Why I Don’t Reject AI, and am Not a Luddite

I have been receiving questions from readers about the spiritual implications of AI and how the church should respond. While I have been addressing the spiritual implications of digital technology for a while (see here and here and here), readers have been pushing me to more directly engage with the practical questions concerning the appropriate Christian response to developments like ChatGPT and the possibility of AGI.

Let me begin by saying that I am AI-skeptical. In my column at Salvo I have offered a string of posts outlining reasons for caution. I think AI is too powerful a tool for humans to wield. While AI brings benefits, I am not convinced it is making the world a better place. And yet…I am not a Luddite. On the contrary, I utilize chatGPT in my work, I have argued that AI is not Satanic, and I have even urged classical Christian schools to bring ChatGPT into the classroom. To some, this may seem like inconsistency. How can someone who has spilled so much ink making the case for AI skepticism not take the position of total rejection?

To answer this question, we need to begin by defining terms. “Luddite” is often used as a pejorative or conversation-stopper, rather like calling someone a conspiracy theorist. As these types of straw man tactics are never helpful, I want to address the Luddite position by interacting with a steel man, namely the best and strongest representative of the anti-AI approach. And that would be Paul Kingsnorth and his recent essay, “The Neon God.”

I am a fan of Paul Kingsnorth. I have corresponded with him, and I even tried to arrange for him to come to the United States to speak. Moreover, if I were to make a list of the six most insightful cultural critics living today, Kingsnorth would be on that list alongside such eminent figures as Byung-Chul Han, Jonathan Pageau, and Dr. Carl Trueman. I think everyone should follow Paul’s substack, The Abbey of Misrule, and watch his conversations on YouTube. Paul is not only a perceptive thinker but someone who is deeply attuned to the spiritual dynamics of the contemporary situation.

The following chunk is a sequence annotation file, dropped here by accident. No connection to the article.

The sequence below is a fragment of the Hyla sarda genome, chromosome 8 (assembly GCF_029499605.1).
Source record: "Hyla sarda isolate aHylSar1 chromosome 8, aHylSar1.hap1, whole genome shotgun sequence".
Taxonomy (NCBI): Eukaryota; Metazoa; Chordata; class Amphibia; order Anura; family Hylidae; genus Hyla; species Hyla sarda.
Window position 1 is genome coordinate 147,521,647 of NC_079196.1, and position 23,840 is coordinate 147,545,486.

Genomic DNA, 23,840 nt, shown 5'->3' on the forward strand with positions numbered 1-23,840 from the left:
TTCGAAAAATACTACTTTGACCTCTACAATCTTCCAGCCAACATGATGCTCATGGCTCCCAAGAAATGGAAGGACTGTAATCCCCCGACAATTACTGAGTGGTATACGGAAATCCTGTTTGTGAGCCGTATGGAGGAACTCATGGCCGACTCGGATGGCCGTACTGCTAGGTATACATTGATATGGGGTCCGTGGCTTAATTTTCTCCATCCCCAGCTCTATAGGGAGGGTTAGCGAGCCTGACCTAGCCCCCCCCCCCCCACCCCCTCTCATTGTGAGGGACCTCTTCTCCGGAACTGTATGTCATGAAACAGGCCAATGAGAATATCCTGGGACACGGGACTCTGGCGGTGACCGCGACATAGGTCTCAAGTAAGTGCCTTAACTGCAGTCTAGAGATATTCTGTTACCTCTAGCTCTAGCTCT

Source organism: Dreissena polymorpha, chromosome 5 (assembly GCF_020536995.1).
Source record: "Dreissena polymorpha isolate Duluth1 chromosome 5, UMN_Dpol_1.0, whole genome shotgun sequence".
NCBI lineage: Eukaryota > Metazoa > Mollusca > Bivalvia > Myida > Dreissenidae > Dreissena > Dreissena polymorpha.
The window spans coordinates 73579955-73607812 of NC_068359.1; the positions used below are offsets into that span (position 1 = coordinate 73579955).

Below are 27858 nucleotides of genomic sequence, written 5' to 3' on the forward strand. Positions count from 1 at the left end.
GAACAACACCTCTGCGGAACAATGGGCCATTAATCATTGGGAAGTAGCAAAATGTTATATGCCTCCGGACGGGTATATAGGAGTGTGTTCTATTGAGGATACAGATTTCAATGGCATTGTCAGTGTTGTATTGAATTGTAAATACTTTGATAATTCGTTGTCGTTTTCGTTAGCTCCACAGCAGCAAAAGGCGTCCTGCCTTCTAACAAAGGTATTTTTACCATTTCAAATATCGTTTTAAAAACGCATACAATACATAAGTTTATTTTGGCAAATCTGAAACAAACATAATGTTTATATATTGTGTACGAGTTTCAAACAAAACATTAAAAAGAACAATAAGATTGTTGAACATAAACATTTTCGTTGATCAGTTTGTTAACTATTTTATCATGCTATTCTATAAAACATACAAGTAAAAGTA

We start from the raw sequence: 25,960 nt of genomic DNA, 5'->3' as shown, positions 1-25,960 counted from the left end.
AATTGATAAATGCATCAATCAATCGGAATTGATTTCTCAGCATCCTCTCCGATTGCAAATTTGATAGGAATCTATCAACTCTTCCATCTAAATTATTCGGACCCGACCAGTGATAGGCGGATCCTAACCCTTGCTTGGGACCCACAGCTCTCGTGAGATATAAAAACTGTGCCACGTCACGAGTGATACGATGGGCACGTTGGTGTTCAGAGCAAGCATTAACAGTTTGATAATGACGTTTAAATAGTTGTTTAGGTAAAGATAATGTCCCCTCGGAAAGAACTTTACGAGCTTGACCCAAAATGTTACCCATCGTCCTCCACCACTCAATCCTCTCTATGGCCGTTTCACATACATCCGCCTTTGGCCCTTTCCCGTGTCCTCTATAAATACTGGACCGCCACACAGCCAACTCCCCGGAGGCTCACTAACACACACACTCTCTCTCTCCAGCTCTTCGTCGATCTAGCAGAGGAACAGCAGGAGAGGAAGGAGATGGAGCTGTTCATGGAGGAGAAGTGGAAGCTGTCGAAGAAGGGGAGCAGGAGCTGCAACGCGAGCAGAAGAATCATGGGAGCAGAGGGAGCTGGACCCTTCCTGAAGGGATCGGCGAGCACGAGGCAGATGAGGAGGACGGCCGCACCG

After Kingsnorth published “The Neon God,” last week, I told friends that if anyone could make a Luddite out of me, it would be him. While I encourage you to read his entire essay, I will curate the high points here before offering my response.

The Machine is Invading Religion

Kingsnorth chronicles his recent trip to Mt. Athos, the monastic center of Eastern Orthodoxy, and the distress he felt at seeing how it has been invaded by modern technologies. This, he points out, is a cameo of what is happening throughout the world as spiritual traditions from Buddhism to Roman Catholicism succumb to the onward march of The Machine. We are even to the point where, in some parts of the world, robot priests are hearing confession and filling in where there is a shortage of clergy.

The Human Race is in Danger 

It is not just our religion that is in danger of being compromised. Kingsnorth also suggests that AI poses a threat to the human race. He references a recent Time Magazine article outlining how easy it would be for “an AI initially confined to the internet to build artificial life” and take over the world—a future that can only be averted by drastic action like bombing data centers.

Hate and Helplessness 

Towards the end of the essay, Kingsnorth lays his cards on the table and explains what this is all doing to him: it is causing him to hate the anti-culture of the machine. Here’s what he writes:

I don’t hate many things in this world – hate is an emotion I can’t sustain for long – but I hate screens, and I hate the digital anticulture that has made them so ubiquitous. I hate what that anticulture has done to my world and to me personally. When I see a small child placed in front of a tablet by a parent on a smartphone, I want to cry; either that or smash the things and then deliver an angry lecture. When I see people taking selfies on mountaintops, I want to push them off. I won’t have a smartphone in the house. I despise what comes through them and takes control of us. It is prelest, all of it, and we are fooled and gathered in and eaten daily.